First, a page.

Aye caramba! Superworm tacos with a spritz of lime juice.
Phillip Ross imagines a world where people munch on tacos
stuffed with superworms and mini operas accompany live organ dissections
projected on overhead screens for gallery-perusing patrons. And as with any
good artist, his imaginings have a way of becoming reality.
The mini operatics, as Ross – a University of San Francisco
assistant professor of Art + Architecture – calls them, will be held in San
Francisco’s Southern Exposure gallery later this year. The tacoed worms, three
varieties? Well, that happened in San Francisco’s Mission District at the Urban
Project’s community space in October.
It’s not your everyday world, admittedly. But then, that’s
“We want to invite our audience to explore the world of
physical anatomy, and to re-imagine the relationship between music, the body,
and art,” said Ross, of the event combining short opera performances with
scientific organ dissections. “We will be getting metaphorical with this one,
and venturing into the vaunted Bay Area tradition of putting on a weird
He calls his work “edutainment.” But, the roots of Ross’
enthusiasm for meshing science and art could hardly be more serious. Caring for
friends and colleagues suffering from HIV/AIDS in the late ’80s and early ’90s,
he remembers feeling bewildered by the science. “I had to learn a lot about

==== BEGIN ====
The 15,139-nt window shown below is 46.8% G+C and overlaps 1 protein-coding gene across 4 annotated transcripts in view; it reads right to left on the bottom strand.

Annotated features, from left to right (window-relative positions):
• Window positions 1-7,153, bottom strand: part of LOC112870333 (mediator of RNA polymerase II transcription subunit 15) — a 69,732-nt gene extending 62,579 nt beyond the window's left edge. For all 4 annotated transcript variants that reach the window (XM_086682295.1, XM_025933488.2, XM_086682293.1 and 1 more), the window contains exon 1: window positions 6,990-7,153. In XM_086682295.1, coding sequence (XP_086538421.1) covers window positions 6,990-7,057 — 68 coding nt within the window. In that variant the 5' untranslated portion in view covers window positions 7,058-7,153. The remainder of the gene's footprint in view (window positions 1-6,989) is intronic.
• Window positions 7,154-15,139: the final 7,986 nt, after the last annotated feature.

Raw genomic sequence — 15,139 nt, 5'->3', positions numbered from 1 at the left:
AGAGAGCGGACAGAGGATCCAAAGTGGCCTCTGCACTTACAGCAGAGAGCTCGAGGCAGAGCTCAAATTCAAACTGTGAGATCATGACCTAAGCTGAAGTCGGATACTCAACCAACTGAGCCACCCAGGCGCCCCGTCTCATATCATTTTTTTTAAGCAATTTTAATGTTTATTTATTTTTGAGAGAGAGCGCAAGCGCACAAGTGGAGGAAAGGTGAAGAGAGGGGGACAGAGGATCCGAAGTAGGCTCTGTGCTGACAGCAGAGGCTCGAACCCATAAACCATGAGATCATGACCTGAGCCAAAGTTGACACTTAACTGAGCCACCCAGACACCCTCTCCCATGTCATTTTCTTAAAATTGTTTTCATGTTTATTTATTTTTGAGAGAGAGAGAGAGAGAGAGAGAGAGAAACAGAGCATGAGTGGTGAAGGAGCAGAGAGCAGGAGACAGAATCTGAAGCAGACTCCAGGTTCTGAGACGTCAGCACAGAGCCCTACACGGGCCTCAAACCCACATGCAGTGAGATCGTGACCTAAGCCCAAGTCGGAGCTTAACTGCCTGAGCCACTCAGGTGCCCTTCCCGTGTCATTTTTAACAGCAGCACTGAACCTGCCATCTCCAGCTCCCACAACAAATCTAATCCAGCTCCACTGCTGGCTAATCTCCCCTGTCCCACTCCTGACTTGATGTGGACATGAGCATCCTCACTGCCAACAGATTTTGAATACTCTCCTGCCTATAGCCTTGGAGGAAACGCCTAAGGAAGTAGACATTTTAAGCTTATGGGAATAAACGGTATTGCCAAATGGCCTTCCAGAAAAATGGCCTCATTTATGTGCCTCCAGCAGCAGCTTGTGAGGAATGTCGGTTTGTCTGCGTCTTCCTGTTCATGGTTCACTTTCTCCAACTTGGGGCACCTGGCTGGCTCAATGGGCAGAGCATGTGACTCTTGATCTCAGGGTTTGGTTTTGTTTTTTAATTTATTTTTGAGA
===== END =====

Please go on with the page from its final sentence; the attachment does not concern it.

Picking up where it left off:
chemistry, biology, and anatomy just to be able to talk to doctors,” Ross said.
It was out of that brow-furrowing circumstance that Ross’
initiative, Critter Salon, first blossomed. Critter is Ross’ ongoing endeavor to
bring the public in contact with biology and ecology in social event settings.
Supported, in part, by a research grant from USF to develop
and promote public education strategies, Ross’ mission is to find opportunities
to teach laypeople about biology and ecology. He has found that one popular way
of doing that is to involve some sort of food and music.
“Many people have an interest in or opening to biology or
ecology in their daily lives, for example in gardening or brewing beer,” Ross
said. “I create a social space to go more in-depth and engage with some of
these topics that once you’re out of school you don’t necessarily get the
opportunity to explore.”